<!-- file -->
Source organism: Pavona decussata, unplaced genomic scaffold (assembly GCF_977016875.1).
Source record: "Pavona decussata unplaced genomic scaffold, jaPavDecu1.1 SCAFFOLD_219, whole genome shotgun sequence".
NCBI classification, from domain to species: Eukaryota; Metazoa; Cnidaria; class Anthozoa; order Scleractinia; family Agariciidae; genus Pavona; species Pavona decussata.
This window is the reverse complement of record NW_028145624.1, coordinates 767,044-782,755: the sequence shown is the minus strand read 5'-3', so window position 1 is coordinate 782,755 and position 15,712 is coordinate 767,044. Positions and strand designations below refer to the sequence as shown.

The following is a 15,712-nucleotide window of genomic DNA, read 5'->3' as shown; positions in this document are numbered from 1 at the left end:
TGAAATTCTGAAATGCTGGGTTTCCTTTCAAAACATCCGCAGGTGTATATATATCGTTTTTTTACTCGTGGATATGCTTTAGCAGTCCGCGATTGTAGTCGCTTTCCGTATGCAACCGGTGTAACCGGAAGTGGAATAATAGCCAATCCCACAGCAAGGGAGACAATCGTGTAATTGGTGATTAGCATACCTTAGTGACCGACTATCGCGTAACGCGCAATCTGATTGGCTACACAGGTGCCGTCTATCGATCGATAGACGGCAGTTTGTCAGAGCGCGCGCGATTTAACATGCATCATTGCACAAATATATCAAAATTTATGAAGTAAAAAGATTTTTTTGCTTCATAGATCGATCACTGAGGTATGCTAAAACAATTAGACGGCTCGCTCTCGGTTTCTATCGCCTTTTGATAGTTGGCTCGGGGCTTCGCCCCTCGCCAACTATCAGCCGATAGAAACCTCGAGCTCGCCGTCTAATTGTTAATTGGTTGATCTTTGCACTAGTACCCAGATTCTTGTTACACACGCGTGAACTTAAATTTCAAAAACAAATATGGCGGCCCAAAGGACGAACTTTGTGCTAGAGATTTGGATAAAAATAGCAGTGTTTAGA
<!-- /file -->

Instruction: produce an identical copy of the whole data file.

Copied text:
Source organism: Pavona decussata, unplaced genomic scaffold (assembly GCF_977016875.1).
Source record: "Pavona decussata unplaced genomic scaffold, jaPavDecu1.1 SCAFFOLD_219, whole genome shotgun sequence".
NCBI classification, from domain to species: Eukaryota; Metazoa; Cnidaria; class Anthozoa; order Scleractinia; family Agariciidae; genus Pavona; species Pavona decussata.
This window is the reverse complement of record NW_028145624.1, coordinates 767,044-782,755: the sequence shown is the minus strand read 5'-3', so window position 1 is coordinate 782,755 and position 15,712 is coordinate 767,044. Positions and strand designations below refer to the sequence as shown.

The following is a 15,712-nucleotide window of genomic DNA, read 5'->3' as shown; positions in this document are numbered from 1 at the left end:
TGAAATTCTGAAATGCTGGGTTTCCTTTCAAAACATCCGCAGGTGTATATATATCGTTTTTTTACTCGTGGATATGCTTTAGCAGTCCGCGATTGTAGTCGCTTTCCGTATGCAACCGGTGTAACCGGAAGTGGAATAATAGCCAATCCCACAGCAAGGGAGACAATCGTGTAATTGGTGATTAGCATACCTTAGTGACCGACTATCGCGTAACGCGCAATCTGATTGGCTACACAGGTGCCGTCTATCGATCGATAGACGGCAGTTTGTCAGAGCGCGCGCGATTTAACATGCATCATTGCACAAATATATCAAAATTTATGAAGTAAAAAGATTTTTTTGCTTCATAGATCGATCACTGAGGTATGCTAAAACAATTAGACGGCTCGCTCTCGGTTTCTATCGCCTTTTGATAGTTGGCTCGGGGCTTCGCCCCTCGCCAACTATCAGCCGATAGAAACCTCGAGCTCGCCGTCTAATTGTTAATTGGTTGATCTTTGCACTAGTACCCAGATTCTTGTTACACACGCGTGAACTTAAATTTCAAAAACAAATATGGCGGCCCAAAGGACGAACTTTGTGCTAGAGATTTGGATAAAAATAGCAGTGTTTAGA